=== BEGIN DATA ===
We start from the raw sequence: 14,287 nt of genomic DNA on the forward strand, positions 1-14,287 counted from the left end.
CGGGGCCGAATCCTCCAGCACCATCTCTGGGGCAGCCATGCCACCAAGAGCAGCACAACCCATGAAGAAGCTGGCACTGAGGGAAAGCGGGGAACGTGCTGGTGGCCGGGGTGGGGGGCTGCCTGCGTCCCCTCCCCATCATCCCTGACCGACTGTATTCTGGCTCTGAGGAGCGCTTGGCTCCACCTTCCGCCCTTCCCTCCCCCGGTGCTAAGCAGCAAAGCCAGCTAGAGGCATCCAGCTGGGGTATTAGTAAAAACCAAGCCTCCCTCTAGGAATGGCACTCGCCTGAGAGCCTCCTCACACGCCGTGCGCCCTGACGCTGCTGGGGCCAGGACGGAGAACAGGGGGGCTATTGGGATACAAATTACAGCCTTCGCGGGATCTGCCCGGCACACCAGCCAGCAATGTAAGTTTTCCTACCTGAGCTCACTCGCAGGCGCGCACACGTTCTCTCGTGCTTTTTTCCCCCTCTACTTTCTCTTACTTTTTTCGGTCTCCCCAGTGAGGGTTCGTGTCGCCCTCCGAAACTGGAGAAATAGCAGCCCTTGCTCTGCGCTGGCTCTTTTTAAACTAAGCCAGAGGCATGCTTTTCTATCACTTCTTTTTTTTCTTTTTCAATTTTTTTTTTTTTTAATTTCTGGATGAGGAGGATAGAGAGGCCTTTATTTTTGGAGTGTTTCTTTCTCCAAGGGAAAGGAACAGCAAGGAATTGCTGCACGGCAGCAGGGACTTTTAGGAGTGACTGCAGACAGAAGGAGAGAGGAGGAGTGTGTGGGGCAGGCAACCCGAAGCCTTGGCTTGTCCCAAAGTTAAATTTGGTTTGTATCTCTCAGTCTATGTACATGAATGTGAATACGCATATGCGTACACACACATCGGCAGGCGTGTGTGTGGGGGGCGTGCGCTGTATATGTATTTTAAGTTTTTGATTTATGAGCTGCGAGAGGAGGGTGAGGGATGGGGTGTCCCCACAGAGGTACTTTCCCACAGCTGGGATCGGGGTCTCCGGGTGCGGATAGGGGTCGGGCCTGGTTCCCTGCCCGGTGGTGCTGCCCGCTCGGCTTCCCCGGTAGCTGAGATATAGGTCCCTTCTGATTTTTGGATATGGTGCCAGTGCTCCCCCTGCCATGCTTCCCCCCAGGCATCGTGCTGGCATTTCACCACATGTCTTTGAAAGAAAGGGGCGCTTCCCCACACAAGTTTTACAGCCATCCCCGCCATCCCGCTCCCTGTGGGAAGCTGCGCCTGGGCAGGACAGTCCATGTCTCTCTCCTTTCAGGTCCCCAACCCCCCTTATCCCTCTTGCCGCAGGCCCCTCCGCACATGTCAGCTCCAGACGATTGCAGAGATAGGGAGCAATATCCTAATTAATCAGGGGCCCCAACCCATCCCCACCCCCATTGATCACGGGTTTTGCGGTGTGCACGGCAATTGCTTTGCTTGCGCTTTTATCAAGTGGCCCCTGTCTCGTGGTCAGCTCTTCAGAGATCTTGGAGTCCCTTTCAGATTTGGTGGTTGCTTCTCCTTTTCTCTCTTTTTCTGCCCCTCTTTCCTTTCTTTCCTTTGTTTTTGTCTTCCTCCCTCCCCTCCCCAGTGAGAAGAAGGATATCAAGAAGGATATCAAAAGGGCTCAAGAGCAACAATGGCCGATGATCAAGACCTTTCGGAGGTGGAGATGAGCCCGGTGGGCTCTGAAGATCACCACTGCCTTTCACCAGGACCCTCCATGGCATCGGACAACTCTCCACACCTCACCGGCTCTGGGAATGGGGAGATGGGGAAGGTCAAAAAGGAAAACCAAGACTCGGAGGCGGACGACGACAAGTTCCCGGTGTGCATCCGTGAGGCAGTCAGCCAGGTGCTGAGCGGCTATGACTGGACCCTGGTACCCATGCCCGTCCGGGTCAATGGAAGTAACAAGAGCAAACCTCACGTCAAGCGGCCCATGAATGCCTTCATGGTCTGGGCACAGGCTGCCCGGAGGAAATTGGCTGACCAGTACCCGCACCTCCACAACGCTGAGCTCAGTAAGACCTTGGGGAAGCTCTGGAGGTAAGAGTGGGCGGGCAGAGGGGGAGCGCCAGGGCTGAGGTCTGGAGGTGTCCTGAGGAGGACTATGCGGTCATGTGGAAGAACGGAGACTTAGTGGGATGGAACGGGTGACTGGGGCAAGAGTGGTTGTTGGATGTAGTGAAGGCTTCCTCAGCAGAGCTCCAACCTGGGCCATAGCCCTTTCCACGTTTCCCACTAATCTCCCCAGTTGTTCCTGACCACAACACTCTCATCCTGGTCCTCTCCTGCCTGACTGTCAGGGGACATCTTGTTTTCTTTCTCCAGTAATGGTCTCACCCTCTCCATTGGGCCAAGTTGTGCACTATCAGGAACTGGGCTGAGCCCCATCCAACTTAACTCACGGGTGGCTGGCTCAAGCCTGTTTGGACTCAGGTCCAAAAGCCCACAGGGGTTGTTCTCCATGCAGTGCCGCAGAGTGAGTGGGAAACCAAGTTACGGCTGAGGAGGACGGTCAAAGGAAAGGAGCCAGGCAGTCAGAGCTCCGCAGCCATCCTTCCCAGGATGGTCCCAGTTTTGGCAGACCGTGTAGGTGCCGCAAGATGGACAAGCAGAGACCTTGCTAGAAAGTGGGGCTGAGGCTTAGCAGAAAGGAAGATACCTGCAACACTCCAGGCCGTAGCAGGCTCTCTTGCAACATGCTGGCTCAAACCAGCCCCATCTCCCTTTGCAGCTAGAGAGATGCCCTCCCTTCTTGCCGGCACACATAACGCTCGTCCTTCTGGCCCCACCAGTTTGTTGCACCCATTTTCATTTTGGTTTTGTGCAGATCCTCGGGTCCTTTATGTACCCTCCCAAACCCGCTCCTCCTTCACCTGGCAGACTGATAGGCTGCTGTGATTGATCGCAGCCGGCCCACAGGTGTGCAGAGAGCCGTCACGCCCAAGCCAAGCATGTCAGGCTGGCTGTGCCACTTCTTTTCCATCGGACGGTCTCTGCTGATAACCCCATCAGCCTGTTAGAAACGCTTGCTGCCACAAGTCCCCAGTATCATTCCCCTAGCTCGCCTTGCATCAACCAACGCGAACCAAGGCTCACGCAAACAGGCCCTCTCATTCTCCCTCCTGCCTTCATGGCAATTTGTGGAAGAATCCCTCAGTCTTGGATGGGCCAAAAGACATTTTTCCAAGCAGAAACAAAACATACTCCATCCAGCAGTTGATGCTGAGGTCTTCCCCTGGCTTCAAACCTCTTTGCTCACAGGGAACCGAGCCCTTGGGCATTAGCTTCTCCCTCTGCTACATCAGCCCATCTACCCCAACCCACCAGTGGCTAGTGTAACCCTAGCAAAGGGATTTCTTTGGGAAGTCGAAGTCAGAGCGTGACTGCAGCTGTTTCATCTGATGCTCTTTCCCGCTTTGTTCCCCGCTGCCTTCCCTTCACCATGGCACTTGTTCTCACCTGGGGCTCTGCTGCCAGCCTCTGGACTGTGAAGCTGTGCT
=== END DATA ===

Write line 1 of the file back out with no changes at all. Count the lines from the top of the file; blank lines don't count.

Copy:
We start from the raw sequence: 14,287 nt of genomic DNA on the forward strand, positions 1-14,287 counted from the left end.